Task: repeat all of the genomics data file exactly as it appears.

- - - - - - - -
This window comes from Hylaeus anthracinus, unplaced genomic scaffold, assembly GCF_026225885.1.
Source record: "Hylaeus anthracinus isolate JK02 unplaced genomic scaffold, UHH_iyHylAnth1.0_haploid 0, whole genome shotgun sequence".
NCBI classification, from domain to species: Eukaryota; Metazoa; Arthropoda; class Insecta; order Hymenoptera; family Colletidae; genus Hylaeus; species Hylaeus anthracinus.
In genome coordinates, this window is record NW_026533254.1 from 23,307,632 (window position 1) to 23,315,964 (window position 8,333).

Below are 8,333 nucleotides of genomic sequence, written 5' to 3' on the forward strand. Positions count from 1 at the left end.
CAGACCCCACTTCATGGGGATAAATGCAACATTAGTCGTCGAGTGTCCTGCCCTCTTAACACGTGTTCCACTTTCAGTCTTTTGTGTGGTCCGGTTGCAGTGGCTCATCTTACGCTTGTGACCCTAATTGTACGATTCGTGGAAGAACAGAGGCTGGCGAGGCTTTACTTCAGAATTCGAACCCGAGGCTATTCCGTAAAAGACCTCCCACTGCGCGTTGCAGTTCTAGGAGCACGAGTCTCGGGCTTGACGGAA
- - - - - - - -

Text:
This window comes from Hylaeus anthracinus, unplaced genomic scaffold, assembly GCF_026225885.1.
Source record: "Hylaeus anthracinus isolate JK02 unplaced genomic scaffold, UHH_iyHylAnth1.0_haploid 0, whole genome shotgun sequence".
NCBI classification, from domain to species: Eukaryota; Metazoa; Arthropoda; class Insecta; order Hymenoptera; family Colletidae; genus Hylaeus; species Hylaeus anthracinus.
In genome coordinates, this window is record NW_026533254.1 from 23,307,632 (window position 1) to 23,315,964 (window position 8,333).

Below are 8,333 nucleotides of genomic sequence, written 5' to 3' on the forward strand. Positions count from 1 at the left end.
CAGACCCCACTTCATGGGGATAAATGCAACATTAGTCGTCGAGTGTCCTGCCCTCTTAACACGTGTTCCACTTTCAGTCTTTTGTGTGGTCCGGTTGCAGTGGCTCATCTTACGCTTGTGACCCTAATTGTACGATTCGTGGAAGAACAGAGGCTGGCGAGGCTTTACTTCAGAATTCGAACCCGAGGCTATTCCGTAAAAGACCTCCCACTGCGCGTTGCAGTTCTAGGAGCACGAGTCTCGGGCTTGACGGAA